When I had exhausted every realistic fiction book in the children’s department of the library and had read every book from my grandparents and parents, I was ready for more books. I wandered across the hall at the central library and entered the Adult Section! Unfortunately, I was immediately stopped by a librarian who told me I was too young(at 12) to go in the adult section. This struck me as insane, but she did tell me that if my mother would write me a note, I would be allowed to enter the Sanctum Sanctorum of books.In those days, not only were children not allowed in the adult section of the library, but the children’s department had a firm hand rejecting anything they didn’t find suitable. This excluded books like Oz and many other popular series considered low-brow.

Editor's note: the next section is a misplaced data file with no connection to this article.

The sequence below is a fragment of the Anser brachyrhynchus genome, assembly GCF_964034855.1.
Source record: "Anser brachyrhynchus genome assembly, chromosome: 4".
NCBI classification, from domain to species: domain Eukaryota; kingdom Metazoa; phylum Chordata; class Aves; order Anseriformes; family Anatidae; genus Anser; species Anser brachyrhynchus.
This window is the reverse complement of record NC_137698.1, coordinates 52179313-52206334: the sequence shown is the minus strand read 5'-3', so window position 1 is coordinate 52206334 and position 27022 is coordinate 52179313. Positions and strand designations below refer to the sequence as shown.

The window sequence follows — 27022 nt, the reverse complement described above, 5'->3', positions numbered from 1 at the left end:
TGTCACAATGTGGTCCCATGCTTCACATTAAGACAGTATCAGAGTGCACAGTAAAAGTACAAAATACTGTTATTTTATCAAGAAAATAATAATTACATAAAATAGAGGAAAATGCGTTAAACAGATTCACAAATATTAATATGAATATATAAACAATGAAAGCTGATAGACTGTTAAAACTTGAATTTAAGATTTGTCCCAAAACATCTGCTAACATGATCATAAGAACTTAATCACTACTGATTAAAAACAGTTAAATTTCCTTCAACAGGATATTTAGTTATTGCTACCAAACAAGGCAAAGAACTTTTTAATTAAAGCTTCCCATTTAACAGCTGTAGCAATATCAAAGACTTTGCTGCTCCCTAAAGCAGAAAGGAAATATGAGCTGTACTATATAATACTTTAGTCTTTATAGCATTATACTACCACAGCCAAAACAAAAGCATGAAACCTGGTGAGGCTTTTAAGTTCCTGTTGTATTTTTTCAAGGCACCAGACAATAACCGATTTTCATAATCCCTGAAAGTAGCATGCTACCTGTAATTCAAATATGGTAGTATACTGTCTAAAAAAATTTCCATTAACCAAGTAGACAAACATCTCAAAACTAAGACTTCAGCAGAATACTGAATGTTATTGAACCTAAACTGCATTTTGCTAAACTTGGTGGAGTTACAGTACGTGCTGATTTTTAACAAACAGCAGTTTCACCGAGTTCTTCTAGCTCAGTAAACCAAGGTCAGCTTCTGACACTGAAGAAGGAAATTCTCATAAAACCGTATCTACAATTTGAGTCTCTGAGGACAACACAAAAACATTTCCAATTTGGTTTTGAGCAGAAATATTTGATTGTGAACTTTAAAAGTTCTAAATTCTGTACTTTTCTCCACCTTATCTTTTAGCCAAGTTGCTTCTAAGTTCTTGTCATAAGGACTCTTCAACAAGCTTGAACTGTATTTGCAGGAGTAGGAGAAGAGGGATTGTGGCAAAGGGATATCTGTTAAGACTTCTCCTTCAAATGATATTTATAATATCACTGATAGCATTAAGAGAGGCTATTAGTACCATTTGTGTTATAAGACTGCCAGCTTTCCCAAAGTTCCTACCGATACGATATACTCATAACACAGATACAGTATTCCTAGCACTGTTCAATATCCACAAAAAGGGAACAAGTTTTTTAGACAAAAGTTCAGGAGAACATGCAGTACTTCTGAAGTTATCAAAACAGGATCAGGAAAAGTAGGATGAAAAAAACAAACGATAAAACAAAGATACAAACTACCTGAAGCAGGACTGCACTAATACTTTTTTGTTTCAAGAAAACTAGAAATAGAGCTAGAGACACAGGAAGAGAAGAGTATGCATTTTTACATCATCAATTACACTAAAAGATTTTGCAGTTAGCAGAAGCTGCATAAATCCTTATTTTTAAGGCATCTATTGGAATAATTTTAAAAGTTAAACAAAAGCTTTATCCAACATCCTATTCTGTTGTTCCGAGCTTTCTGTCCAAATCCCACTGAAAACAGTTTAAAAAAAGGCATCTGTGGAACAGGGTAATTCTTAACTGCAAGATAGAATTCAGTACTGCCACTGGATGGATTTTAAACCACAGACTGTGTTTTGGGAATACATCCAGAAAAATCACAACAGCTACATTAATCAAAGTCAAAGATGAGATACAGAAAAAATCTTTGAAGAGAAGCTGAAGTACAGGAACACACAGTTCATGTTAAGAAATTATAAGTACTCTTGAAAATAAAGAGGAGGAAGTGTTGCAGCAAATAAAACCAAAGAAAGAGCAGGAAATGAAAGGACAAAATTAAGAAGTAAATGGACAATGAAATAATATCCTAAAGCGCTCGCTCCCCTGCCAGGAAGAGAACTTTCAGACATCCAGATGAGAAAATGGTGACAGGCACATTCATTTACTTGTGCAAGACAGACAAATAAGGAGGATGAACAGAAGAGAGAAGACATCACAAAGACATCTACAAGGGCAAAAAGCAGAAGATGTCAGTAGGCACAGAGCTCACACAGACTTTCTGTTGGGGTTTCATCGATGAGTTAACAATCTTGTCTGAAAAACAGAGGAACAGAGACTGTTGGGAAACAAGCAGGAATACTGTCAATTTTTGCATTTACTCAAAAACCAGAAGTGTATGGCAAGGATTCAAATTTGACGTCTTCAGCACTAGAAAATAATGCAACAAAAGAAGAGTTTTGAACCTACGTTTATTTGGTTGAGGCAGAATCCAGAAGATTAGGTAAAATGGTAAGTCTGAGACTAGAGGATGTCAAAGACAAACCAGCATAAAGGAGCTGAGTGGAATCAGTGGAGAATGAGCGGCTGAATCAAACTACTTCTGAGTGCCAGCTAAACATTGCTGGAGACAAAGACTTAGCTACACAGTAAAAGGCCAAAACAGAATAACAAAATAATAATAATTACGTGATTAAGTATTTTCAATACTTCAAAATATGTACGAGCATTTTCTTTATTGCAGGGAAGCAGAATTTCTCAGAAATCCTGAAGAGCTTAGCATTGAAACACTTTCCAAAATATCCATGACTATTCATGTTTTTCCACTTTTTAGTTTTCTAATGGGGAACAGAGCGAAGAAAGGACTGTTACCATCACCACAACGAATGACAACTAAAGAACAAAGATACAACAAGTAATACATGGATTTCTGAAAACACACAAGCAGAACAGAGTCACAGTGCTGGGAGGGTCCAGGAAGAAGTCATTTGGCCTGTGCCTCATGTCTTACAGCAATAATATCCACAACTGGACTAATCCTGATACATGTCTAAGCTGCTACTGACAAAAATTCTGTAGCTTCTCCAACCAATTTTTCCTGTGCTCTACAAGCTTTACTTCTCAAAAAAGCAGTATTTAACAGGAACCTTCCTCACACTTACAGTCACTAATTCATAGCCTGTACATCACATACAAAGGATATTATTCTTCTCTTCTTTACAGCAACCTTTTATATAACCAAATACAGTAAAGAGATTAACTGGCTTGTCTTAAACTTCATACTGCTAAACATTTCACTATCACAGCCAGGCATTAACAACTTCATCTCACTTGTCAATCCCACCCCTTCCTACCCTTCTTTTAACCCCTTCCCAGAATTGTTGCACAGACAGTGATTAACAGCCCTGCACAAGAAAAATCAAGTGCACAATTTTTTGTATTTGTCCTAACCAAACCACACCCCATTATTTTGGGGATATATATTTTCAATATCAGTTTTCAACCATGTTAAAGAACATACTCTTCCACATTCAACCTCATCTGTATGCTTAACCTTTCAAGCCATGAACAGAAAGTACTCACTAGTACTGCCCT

So I dutifully got a letter from my mother, handed it over and found that there was more than a room full of adult books. There was THE STACKS. They had thousands of fiction books(the nonfiction stacks were still served by couriers) and I knew I would never be able to read them all. And to add to my pleasures, stacks have a wonderful smell of old books and neglected writers.
Totally overwhelmed with the bounty before me, and being the systematic reader I was, I began with the A’s and for the next six years worked my way around the alphabet finding writers to love and ones to pass by. None of them had covers, since they were all rebound, so there were no cover blurbs. I just dug in. What a bounty.
Here’s to libraries who keep old books “just in case.”